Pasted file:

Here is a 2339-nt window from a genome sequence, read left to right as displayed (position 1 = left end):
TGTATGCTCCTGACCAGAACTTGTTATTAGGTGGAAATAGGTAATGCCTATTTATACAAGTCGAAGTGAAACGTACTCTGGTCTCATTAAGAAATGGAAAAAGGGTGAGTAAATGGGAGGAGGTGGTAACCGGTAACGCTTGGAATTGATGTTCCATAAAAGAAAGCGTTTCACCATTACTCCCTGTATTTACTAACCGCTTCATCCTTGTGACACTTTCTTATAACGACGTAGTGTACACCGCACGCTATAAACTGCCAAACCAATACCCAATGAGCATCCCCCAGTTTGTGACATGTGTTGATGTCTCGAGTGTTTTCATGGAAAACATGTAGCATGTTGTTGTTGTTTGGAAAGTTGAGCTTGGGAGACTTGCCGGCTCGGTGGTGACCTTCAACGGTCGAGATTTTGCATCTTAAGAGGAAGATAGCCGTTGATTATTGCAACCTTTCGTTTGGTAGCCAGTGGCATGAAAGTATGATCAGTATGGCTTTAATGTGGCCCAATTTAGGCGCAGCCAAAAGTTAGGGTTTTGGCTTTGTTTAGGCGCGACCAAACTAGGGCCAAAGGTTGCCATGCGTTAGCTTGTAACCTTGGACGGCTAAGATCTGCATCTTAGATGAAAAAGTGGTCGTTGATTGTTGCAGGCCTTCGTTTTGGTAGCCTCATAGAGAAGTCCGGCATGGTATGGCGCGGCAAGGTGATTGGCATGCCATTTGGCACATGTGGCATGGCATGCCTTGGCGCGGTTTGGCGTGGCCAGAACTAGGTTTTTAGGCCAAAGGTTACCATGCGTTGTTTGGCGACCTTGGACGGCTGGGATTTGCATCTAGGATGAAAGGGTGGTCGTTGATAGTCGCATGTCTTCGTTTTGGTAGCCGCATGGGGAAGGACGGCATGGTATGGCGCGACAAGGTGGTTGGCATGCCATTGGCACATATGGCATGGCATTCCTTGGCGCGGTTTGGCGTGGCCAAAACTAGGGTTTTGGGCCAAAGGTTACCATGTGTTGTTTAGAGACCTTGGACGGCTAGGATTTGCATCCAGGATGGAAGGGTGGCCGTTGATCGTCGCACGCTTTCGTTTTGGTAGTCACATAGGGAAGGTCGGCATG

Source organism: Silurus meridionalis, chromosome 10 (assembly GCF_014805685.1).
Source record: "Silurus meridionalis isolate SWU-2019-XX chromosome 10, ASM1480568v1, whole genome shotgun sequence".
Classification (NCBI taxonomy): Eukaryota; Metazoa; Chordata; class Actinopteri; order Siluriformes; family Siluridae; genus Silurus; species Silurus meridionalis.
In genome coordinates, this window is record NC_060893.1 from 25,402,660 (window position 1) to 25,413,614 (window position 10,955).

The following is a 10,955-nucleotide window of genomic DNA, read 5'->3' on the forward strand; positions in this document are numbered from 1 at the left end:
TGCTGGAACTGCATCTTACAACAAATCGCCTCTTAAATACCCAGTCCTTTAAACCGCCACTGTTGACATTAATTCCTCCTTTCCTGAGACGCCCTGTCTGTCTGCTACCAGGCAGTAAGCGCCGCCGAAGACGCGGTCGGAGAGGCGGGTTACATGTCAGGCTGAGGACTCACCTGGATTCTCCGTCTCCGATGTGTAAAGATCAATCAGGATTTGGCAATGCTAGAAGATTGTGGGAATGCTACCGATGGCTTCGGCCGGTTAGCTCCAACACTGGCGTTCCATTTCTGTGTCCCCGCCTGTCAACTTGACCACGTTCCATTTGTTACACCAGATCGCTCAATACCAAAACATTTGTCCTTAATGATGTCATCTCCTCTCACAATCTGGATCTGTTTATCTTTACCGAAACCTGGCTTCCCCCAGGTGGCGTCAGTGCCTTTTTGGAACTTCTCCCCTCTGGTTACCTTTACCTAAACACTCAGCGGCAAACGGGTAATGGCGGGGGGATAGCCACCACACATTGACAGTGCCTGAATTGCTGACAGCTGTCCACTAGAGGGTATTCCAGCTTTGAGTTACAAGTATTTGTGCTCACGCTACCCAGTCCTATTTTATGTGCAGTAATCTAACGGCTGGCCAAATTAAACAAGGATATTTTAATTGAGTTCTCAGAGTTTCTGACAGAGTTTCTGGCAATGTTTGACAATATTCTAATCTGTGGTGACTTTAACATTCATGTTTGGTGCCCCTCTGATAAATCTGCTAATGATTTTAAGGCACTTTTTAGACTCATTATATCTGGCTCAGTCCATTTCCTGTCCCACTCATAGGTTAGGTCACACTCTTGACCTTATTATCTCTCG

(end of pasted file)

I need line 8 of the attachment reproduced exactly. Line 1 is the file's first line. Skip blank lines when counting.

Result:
TGCTGGAACTGCATCTTACAACAAATCGCCTCTTAAATACCCAGTCCTTTAAACCGCCACTGTTGACATTAATTCCTCCTTTCCTGAGACGCCCTGTCTGTCTGCTACCAGGCAGTAAGCGCCGCCGAAGACGCGGTCGGAGAGGCGGGTTACATGTCAGGCTGAGGACTCACCTGGATTCTCCGTCTCCGATGTGTAAAGATCAATCAGGATTTGGCAATGCTAGAAGATTGTGGGAATGCTACCGATGGCTTCGGCCGGTTAGCTCCAACACTGGCGTTCCATTTCTGTGTCCCCGCCTGTCAACTTGACCACGTTCCATTTGTTACACCAGATCGCTCAATACCAAAACATTTGTCCTTAATGATGTCATCTCCTCTCACAATCTGGATCTGTTTATCTTTACCGAAACCTGGCTTCCCCCAGGTGGCGTCAGTGCCTTTTTGGAACTTCTCCCCTCTGGTTACCTTTACCTAAACACTCAGCGGCAAACGGGTAATGGCGGGGGGATAGCCACCACACATTGACAGTGCCTGAATTGCTGACAGCTGTCCACTAGAGGGTATTCCAGCTTTGAGTTACAAGTATTTGTGCTCACGCTACCCAGTCCTATTTTATGTGCAGTAATCTAACGGCTGGCCAAATTAAACAAGGATATTTTAATTGAGTTCTCAGAGTTTCTGACAGAGTTTCTGGCAATGTTTGACAATATTCTAATCTGTGGTGACTTTAACATTCATGTTTGGTGCCCCTCTGATAAATCTGCTAATGATTTTAAGGCACTTTTTAGACTCATTATATCTGGCTCAGTCCATTTCCTGTCCCACTCATAGGTTAGGTCACACTCTTGACCTTATTATCTCTCG